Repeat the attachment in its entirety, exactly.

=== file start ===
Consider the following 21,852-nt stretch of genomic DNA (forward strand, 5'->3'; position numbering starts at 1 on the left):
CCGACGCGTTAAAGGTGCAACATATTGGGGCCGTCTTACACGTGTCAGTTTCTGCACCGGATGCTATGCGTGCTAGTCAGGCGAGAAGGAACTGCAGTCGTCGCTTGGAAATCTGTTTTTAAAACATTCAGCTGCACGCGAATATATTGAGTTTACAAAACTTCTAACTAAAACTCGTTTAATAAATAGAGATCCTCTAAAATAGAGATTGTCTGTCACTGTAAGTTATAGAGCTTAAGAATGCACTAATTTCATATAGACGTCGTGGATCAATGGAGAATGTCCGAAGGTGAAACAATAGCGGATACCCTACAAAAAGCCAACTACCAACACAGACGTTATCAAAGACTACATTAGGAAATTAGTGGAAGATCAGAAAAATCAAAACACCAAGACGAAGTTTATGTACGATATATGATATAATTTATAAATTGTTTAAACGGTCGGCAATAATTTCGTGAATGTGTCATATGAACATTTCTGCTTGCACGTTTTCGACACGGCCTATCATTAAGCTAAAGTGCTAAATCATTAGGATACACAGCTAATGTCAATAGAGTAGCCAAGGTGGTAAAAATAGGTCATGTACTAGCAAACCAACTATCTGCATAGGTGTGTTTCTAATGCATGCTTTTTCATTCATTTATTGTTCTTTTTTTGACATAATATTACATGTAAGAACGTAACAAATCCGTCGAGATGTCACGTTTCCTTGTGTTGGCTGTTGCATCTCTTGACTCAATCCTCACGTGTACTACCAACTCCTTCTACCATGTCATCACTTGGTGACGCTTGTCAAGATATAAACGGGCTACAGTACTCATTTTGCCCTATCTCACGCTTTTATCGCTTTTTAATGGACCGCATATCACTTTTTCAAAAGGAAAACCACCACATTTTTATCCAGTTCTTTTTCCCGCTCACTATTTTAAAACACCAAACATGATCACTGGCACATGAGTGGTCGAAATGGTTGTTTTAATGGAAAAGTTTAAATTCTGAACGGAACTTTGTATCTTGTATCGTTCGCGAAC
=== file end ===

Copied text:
Consider the following 21,852-nt stretch of genomic DNA (forward strand, 5'->3'; position numbering starts at 1 on the left):
CCGACGCGTTAAAGGTGCAACATATTGGGGCCGTCTTACACGTGTCAGTTTCTGCACCGGATGCTATGCGTGCTAGTCAGGCGAGAAGGAACTGCAGTCGTCGCTTGGAAATCTGTTTTTAAAACATTCAGCTGCACGCGAATATATTGAGTTTACAAAACTTCTAACTAAAACTCGTTTAATAAATAGAGATCCTCTAAAATAGAGATTGTCTGTCACTGTAAGTTATAGAGCTTAAGAATGCACTAATTTCATATAGACGTCGTGGATCAATGGAGAATGTCCGAAGGTGAAACAATAGCGGATACCCTACAAAAAGCCAACTACCAACACAGACGTTATCAAAGACTACATTAGGAAATTAGTGGAAGATCAGAAAAATCAAAACACCAAGACGAAGTTTATGTACGATATATGATATAATTTATAAATTGTTTAAACGGTCGGCAATAATTTCGTGAATGTGTCATATGAACATTTCTGCTTGCACGTTTTCGACACGGCCTATCATTAAGCTAAAGTGCTAAATCATTAGGATACACAGCTAATGTCAATAGAGTAGCCAAGGTGGTAAAAATAGGTCATGTACTAGCAAACCAACTATCTGCATAGGTGTGTTTCTAATGCATGCTTTTTCATTCATTTATTGTTCTTTTTTTGACATAATATTACATGTAAGAACGTAACAAATCCGTCGAGATGTCACGTTTCCTTGTGTTGGCTGTTGCATCTCTTGACTCAATCCTCACGTGTACTACCAACTCCTTCTACCATGTCATCACTTGGTGACGCTTGTCAAGATATAAACGGGCTACAGTACTCATTTTGCCCTATCTCACGCTTTTATCGCTTTTTAATGGACCGCATATCACTTTTTCAAAAGGAAAACCACCACATTTTTATCCAGTTCTTTTTCCCGCTCACTATTTTAAAACACCAAACATGATCACTGGCACATGAGTGGTCGAAATGGTTGTTTTAATGGAAAAGTTTAAATTCTGAACGGAACTTTGTATCTTGTATCGTTCGCGAAC